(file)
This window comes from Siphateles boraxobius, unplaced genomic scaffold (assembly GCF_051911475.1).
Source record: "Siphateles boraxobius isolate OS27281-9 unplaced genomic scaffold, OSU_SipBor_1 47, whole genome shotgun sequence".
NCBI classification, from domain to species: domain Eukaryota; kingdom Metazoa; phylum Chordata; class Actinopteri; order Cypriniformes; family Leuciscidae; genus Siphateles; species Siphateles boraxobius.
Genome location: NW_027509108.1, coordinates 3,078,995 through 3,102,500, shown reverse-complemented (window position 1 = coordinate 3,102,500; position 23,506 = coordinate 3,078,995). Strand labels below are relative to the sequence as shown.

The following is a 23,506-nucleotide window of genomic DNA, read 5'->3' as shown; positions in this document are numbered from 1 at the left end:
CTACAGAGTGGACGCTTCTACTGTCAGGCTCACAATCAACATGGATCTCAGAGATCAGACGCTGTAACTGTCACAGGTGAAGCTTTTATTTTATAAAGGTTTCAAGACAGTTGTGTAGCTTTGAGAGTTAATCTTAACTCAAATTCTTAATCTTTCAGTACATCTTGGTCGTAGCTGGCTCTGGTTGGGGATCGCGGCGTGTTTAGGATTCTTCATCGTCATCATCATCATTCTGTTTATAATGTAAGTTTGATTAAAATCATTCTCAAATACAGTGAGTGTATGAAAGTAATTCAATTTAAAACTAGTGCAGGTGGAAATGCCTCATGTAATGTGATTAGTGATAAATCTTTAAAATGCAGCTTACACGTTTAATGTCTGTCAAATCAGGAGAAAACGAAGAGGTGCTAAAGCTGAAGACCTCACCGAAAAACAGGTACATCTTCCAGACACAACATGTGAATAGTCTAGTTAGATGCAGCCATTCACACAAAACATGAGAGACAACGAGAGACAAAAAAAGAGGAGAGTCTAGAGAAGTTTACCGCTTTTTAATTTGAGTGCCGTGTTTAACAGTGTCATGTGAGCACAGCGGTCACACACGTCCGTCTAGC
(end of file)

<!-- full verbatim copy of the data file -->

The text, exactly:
This window comes from Siphateles boraxobius, unplaced genomic scaffold (assembly GCF_051911475.1).
Source record: "Siphateles boraxobius isolate OS27281-9 unplaced genomic scaffold, OSU_SipBor_1 47, whole genome shotgun sequence".
NCBI classification, from domain to species: domain Eukaryota; kingdom Metazoa; phylum Chordata; class Actinopteri; order Cypriniformes; family Leuciscidae; genus Siphateles; species Siphateles boraxobius.
Genome location: NW_027509108.1, coordinates 3,078,995 through 3,102,500, shown reverse-complemented (window position 1 = coordinate 3,102,500; position 23,506 = coordinate 3,078,995). Strand labels below are relative to the sequence as shown.

The following is a 23,506-nucleotide window of genomic DNA, read 5'->3' as shown; positions in this document are numbered from 1 at the left end:
CTACAGAGTGGACGCTTCTACTGTCAGGCTCACAATCAACATGGATCTCAGAGATCAGACGCTGTAACTGTCACAGGTGAAGCTTTTATTTTATAAAGGTTTCAAGACAGTTGTGTAGCTTTGAGAGTTAATCTTAACTCAAATTCTTAATCTTTCAGTACATCTTGGTCGTAGCTGGCTCTGGTTGGGGATCGCGGCGTGTTTAGGATTCTTCATCGTCATCATCATCATTCTGTTTATAATGTAAGTTTGATTAAAATCATTCTCAAATACAGTGAGTGTATGAAAGTAATTCAATTTAAAACTAGTGCAGGTGGAAATGCCTCATGTAATGTGATTAGTGATAAATCTTTAAAATGCAGCTTACACGTTTAATGTCTGTCAAATCAGGAGAAAACGAAGAGGTGCTAAAGCTGAAGACCTCACCGAAAAACAGGTACATCTTCCAGACACAACATGTGAATAGTCTAGTTAGATGCAGCCATTCACACAAAACATGAGAGACAACGAGAGACAAAAAAAGAGGAGAGTCTAGAGAAGTTTACCGCTTTTTAATTTGAGTGCCGTGTTTAACAGTGTCATGTGAGCACAGCGGTCACACACGTCCGTCTAGC